I have seen persistent stories in what might be called the "politicisation of food" category.
On Wednesday, for example, the Now Lebanon website said:
There have been reports that the security forces are barring the distribution of wheat at all bakeries in Daraa and in Houran province’s main storages.
Syrian security forces bar entry of bread and basic foodstuff to the city of Banias. The people of the city are confirming a shortage of bread and gas.
The implication of such tales is that the regime is trying to force protesters into submission by depriving them of food and other essentials. This does sound like the sort of tactic that the regime might try, though as yet I have seen no firm evidence that it is happening.
Last week, Global Voices also published a story about pro-regime leaflets being packaged in bread (see picture).
(While we are on the subject of food, it's worth reading the text of a talk given by Rami Zurayk at the American University of Beirut last week, entitled "Food and the Arab Uprising".)
Other persistent stories tell of Syrian soldiers being shot by their colleagues for refusing to open fire on protesters. If true, they would imply dissent within the security forces – a potentially serious problem for the regime – but, again, they are difficult to confirm.
The Guardian had a
report about this on Tuesday from its correspondent in Damascus, and linked to a
YouTube video showing an injured soldier being questioned by protesters. On the Syria Comment blog, Joshua Landis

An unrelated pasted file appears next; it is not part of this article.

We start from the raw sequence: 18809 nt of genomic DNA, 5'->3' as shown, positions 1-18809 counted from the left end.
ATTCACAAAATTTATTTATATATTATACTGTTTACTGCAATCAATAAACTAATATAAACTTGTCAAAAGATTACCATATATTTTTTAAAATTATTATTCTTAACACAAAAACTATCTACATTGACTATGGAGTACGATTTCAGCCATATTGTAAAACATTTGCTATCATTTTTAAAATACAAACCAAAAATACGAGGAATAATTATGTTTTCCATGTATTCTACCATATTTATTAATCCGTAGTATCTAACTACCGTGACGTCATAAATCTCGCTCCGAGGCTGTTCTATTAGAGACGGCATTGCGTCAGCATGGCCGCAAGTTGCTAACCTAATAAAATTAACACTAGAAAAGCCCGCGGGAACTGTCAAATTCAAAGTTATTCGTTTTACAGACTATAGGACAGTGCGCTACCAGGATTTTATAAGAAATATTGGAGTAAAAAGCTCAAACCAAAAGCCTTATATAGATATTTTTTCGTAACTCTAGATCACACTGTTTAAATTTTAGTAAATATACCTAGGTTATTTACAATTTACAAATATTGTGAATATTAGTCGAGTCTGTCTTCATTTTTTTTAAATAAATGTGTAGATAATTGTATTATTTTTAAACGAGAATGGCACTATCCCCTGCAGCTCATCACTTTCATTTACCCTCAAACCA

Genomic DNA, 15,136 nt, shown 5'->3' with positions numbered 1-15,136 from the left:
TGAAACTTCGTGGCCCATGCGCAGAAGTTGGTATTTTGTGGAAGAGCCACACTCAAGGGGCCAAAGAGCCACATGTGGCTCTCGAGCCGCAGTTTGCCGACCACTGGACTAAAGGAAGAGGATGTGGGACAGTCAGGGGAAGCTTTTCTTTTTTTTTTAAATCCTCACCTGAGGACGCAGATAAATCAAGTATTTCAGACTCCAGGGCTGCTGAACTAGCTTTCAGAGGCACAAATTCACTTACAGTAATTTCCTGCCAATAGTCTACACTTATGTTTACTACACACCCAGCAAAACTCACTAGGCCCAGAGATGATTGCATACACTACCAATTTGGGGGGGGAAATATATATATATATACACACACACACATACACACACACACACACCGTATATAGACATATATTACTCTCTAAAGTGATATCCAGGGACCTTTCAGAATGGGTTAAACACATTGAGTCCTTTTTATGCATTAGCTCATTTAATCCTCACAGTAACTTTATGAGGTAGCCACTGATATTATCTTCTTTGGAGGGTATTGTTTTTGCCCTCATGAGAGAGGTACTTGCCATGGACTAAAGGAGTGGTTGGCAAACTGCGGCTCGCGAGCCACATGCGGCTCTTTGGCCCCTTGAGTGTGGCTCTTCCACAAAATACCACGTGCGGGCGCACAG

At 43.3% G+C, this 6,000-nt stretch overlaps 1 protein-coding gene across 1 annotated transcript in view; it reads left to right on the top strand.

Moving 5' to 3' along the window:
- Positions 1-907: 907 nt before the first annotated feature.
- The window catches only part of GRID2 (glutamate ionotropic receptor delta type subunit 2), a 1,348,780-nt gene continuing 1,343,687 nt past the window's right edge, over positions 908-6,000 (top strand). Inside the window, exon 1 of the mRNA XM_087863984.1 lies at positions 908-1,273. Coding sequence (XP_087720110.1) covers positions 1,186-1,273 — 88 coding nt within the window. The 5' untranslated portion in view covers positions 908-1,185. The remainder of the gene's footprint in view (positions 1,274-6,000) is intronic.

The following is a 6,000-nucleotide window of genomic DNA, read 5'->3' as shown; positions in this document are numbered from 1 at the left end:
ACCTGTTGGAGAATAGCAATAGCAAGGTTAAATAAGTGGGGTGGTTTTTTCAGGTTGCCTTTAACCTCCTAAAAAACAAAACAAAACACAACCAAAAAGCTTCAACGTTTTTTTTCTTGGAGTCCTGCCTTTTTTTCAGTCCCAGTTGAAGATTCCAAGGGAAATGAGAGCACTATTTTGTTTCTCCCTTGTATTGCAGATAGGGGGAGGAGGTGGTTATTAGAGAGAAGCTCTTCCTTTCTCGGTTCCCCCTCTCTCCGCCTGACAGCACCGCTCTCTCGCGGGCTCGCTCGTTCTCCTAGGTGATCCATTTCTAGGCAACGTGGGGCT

hotly disputes the Guardian's version, saying that the soldier's words have been misconstrued.
Another persistent story – and a favourite of the regime – concerns "armed gangs" supposedly linked to the protesters. The obvious motive is to discredit the protesters whose actions so far, apart from some stone-throwing and damage to
property, have been overwhelmingly peaceful. However, it does seem possible that some armed elements may be taking advantage of the situation. The protesters' best course is to stay well clear of them, since nonviolence is their most powerful weapon.
Following the revolution in Tunisia, I have begun updating the
Tunisia section here on al-bab. Links to several
historically interesting documents had stopped working because of the deletion of websites belonging to the old regime. I have retrieved some of them through the
Wayback archive and posted them directly on to the site. They include Ben Ali's speech in 1987 when he
Bourguiba, and his ludicrous victory speech in 1999 when he was re-elected with an incredible 99.44% of the vote.
Readers are welcome to suggest other items that should be included.
The question "Where, exactly, is Syria heading?" continues to be the subject of much
discussion. Writing for Time magazine, Beirut-based journalist Nicholas Blanford